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Study Finds Lung Damage May Occur With Mild and Moderate COPD

Alison Rodriguez
Recent research has suggested that small airway disease is a pathological feature in mild and moderate chronic obstructive pulmonary disease (COPD) and that early intervention for disease modification may be required in these patients.
Chronic obstructive pulmonary disease (COPD) is a chronic condition that damages the tissues of the lungs. Recent research has suggested that small airway disease is a pathological feature in mild and moderate COPD and that early intervention for disease modification may be required for those with mild or moderate COPD.

In scientific literature, it is well known that the main site of airflow obstruction in COPD is from small conducting airways; the last generation of small conducting airways, terminal bronchioles, are known to be destroyed in those with severe COPD. A study published in the Lancet aimed to determine whether destruction of the terminal and transitional bronchioles—the first generation of respiratory airways—occurs before or at the same time as emphysematous tissue destruction.

“The data suggest that the reason most clinical trials investigating COPD treatments in severe COPD did not show beneficial effects is because they were initiated after a substantial number of terminal and transitional bronchioles were already lost, and that early intervention in patients with mild and moderate COPD might be required for disease modification,” noted the researchers.

The researchers conducted a cross-sectional analysis by applying a novel multiresolution computed tomography imaging protocol to tissue samples from a uniform sampling method. Data were collected from representative unbiased samples of the whole lung or lobe of smokers with normal lung function (controls), patients with mild COPD (Global Initiative for Chronic Obstructive Lung Disease [GOLD] stage 1), moderate COPD (GOLD 2), or very severe COPD (GOLD 4).

The patients with GOLD 1 or GOLD 2 COPD and smokers with normal lung function underwent lobectomy and pneumonectomy, whereas patients with GOLD 4 COPD underwent lung transplantation. Additionally, lung tissue samples were used for stereological assessment of the number and morphology of terminal and transitional bronchioles, airspace size, and alveolar surface area.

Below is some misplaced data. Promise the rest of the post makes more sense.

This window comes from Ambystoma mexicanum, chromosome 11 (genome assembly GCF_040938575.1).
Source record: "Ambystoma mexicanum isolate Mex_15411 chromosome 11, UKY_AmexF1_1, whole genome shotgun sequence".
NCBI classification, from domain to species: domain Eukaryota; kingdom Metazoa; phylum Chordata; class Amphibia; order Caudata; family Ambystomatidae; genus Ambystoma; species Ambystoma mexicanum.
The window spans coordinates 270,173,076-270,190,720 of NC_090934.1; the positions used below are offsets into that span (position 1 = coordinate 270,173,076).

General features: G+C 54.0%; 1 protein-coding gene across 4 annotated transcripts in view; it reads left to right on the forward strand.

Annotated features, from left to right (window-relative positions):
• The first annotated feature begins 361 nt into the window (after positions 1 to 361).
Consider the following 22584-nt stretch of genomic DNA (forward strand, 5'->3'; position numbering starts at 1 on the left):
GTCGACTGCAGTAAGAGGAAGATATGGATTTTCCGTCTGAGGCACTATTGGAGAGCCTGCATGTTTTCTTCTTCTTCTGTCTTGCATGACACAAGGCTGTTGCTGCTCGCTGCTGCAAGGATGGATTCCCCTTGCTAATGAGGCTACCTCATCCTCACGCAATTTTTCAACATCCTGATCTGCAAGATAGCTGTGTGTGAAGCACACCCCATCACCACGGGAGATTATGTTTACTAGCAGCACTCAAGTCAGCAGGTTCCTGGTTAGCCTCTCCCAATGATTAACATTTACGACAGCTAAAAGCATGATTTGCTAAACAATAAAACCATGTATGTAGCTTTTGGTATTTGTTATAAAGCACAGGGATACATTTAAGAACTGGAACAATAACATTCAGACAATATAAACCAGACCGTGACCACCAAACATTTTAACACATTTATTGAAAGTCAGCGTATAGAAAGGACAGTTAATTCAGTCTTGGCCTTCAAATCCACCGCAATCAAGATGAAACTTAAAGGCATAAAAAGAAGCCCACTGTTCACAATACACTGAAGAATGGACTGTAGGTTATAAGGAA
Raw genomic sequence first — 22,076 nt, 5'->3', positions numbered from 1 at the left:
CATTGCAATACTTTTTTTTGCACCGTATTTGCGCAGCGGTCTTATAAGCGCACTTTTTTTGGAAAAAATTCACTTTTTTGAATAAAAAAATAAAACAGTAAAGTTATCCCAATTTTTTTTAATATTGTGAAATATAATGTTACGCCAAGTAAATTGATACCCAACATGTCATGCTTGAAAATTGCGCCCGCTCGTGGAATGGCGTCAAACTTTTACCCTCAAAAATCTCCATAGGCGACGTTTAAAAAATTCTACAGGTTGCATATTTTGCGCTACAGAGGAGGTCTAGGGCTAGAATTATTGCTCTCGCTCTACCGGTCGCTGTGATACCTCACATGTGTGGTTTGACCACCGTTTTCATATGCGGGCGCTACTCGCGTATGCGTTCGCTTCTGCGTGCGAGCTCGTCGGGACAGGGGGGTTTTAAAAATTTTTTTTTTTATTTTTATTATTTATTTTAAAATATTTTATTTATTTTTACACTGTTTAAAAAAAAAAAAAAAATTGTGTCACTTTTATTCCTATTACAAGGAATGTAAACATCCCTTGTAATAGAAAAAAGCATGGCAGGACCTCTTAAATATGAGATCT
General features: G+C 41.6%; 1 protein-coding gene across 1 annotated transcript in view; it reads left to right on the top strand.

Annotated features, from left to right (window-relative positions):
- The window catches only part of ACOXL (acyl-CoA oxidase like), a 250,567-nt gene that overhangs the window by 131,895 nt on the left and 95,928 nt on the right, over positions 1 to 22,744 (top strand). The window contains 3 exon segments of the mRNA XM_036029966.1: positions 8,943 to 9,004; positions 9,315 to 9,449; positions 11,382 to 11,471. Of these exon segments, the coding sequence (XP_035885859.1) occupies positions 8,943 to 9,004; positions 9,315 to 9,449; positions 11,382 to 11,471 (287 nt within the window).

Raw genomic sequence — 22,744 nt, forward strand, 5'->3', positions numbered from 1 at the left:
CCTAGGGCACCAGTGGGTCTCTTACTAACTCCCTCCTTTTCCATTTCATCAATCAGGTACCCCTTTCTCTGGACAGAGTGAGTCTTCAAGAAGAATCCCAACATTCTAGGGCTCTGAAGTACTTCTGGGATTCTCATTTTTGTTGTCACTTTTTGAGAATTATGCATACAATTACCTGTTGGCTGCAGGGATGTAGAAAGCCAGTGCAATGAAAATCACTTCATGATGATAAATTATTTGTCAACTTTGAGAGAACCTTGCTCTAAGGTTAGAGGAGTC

When the 34 patients (262 lung samples) in the study were compared with control smokers, the number of terminal bronchioles was lower by 40% in patients with GOLD 1 COPD and 43% in patients with GOLD 2 COPD. Also, the number of transitional bronchioles was 56% lower in those with GOLD 1 COPD and 59% lower in those with GOLD 2 COPD; the alveolar surface area was decreased by 33% and 45%, respectively. The researchers found a correlation between these pathological changes and lung function decline.

While there was significant loss of terminal and transitional bronchioles in lung samples from patients with GOLD 1 or GOLD 2 COPD that had a normal alveolar surface area, the remaining small airways had thickened walls and narrowed lumens, which are more obstructed with increasing GOLD stage COPD.

“This breakthrough finding will allow us to develop new drugs to treat patients with COPD at the earliest stages of their disease when the disease is reversible,” said Dr. Don Sin, the Canada Research Chair in COPD, in a press statement. “This will prevent disease progression in thousands of patients and help them stay out of the hospital and remain healthy in their own homes.”

Reference

Koo H-K, Vasilescu DM, Booth S, et al. Small airways disease in mild and moderate chronic obstructive pulmonary disease: a cross-sectional study [published online July 4, 2018]. Lancet. doi: 10.1016/S2213-2600(18)30196-6.

 
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